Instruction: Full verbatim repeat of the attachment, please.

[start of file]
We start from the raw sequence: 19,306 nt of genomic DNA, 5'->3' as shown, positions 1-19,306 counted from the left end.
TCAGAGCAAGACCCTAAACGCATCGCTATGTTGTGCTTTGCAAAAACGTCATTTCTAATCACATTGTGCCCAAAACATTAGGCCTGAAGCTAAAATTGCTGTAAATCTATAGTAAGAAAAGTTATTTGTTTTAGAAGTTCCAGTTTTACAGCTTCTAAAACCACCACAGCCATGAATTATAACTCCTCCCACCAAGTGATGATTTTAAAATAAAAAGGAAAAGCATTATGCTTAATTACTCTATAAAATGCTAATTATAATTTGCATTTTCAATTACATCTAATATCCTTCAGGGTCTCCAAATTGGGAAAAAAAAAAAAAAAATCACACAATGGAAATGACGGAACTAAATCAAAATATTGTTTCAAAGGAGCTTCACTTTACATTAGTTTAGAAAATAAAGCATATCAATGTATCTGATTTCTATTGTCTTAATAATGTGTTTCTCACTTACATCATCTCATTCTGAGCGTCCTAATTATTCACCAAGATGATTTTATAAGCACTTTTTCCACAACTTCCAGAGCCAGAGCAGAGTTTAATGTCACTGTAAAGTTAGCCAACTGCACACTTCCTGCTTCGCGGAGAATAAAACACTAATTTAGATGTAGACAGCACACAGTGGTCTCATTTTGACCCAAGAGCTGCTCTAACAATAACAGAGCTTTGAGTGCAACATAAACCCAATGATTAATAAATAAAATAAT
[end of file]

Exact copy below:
We start from the raw sequence: 19,306 nt of genomic DNA, 5'->3' as shown, positions 1-19,306 counted from the left end.
TCAGAGCAAGACCCTAAACGCATCGCTATGTTGTGCTTTGCAAAAACGTCATTTCTAATCACATTGTGCCCAAAACATTAGGCCTGAAGCTAAAATTGCTGTAAATCTATAGTAAGAAAAGTTATTTGTTTTAGAAGTTCCAGTTTTACAGCTTCTAAAACCACCACAGCCATGAATTATAACTCCTCCCACCAAGTGATGATTTTAAAATAAAAAGGAAAAGCATTATGCTTAATTACTCTATAAAATGCTAATTATAATTTGCATTTTCAATTACATCTAATATCCTTCAGGGTCTCCAAATTGGGAAAAAAAAAAAAAAAATCACACAATGGAAATGACGGAACTAAATCAAAATATTGTTTCAAAGGAGCTTCACTTTACATTAGTTTAGAAAATAAAGCATATCAATGTATCTGATTTCTATTGTCTTAATAATGTGTTTCTCACTTACATCATCTCATTCTGAGCGTCCTAATTATTCACCAAGATGATTTTATAAGCACTTTTTCCACAACTTCCAGAGCCAGAGCAGAGTTTAATGTCACTGTAAAGTTAGCCAACTGCACACTTCCTGCTTCGCGGAGAATAAAACACTAATTTAGATGTAGACAGCACACAGTGGTCTCATTTTGACCCAAGAGCTGCTCTAACAATAACAGAGCTTTGAGTGCAACATAAACCCAATGATTAATAAATAAAATAAT